Producers have created a new titles sequence which will be shown when the new series starts
An image released by the BBC shows a grab from the new University Challenge title credits
Rajan has been married to Charlotte Faircloth since September 2013 and the couple have three children.
From interview with anti-vax Djokovic to calling Prince Philip a ‘racist buffoon’: Amol Rajan’s controversies
Rajan, a former editor of The Independent, was forced to apologise after making incendiary remarks about the royals in articles written for the newspaper in 2012.
He described the public role of Prince William and Kate as a ‘total fraud’ and called Prince Philip a ‘racist buffoon’.
After the remarks resurfaced, he tweeted: ‘In reference to very reasonable questions about some foolish commentary from a former life, I want to say I deeply regret it.’
HARRY & WILLIAM DOCUMENTARY
Rajan was criticised by the Royal Family in 2021 for a documentary about William and Harry’s relationship with the media called The Princes and the Press, Buckingham Palace.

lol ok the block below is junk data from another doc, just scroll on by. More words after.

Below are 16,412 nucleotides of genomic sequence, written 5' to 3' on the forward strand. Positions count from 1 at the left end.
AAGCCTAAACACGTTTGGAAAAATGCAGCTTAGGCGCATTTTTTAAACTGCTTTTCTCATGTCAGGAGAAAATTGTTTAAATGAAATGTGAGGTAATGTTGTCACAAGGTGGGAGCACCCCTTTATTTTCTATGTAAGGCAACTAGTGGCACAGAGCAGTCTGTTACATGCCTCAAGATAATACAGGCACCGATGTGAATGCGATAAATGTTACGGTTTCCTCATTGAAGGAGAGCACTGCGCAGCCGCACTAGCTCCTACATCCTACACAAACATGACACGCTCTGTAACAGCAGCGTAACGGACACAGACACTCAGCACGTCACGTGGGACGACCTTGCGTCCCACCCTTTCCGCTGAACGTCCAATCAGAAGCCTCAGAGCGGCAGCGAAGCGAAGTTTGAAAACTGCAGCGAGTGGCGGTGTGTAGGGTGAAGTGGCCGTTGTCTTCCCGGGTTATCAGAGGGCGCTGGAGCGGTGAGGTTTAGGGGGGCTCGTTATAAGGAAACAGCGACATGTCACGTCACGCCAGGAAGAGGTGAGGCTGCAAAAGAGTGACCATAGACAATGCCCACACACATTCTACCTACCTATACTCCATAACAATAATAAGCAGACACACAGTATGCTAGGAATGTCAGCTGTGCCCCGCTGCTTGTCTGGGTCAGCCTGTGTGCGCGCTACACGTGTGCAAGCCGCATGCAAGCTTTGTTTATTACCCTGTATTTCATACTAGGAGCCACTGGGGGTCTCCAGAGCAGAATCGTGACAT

In an unprecedented move following its airing, Buckingham Palace, Kensington Palace and Clarence House, released a joint statement criticising the BBC for ‘giving credibility’ to ‘overblown and unfounded claims from unnamed sources’.
However the BBC defended the documentary at the time, saying: ‘The documentary included interviews with a range of print and broadcast reporters who follow the royals closely and heard their views on the relationship the press has with the royal family and what influences the stories that are published.’
Last year Rajan’s ‘world exclusive’ interview with tennis star Novak Djokovic faced criticism for airing the Serbian ace’s anti-vax views.
The tennis star discussed the chaos around the cancellation of his Australian visa ahead of the Australian Open in January 2022 due to his vaccination status.
But it was claimed at the time of the interview that insiders at the corporation were concerned by the interview, including Rajan’s apparent ‘chumminess’ with Djokovic.
Paxman filmed his final episode last autumn and his final series – which is currently airing the quarter finals – will finish on TV in the summer.
The 72-year-old, who has been diagnosed with Parkinson’s disease, had presented the show since it was revived by the BBC in 1994.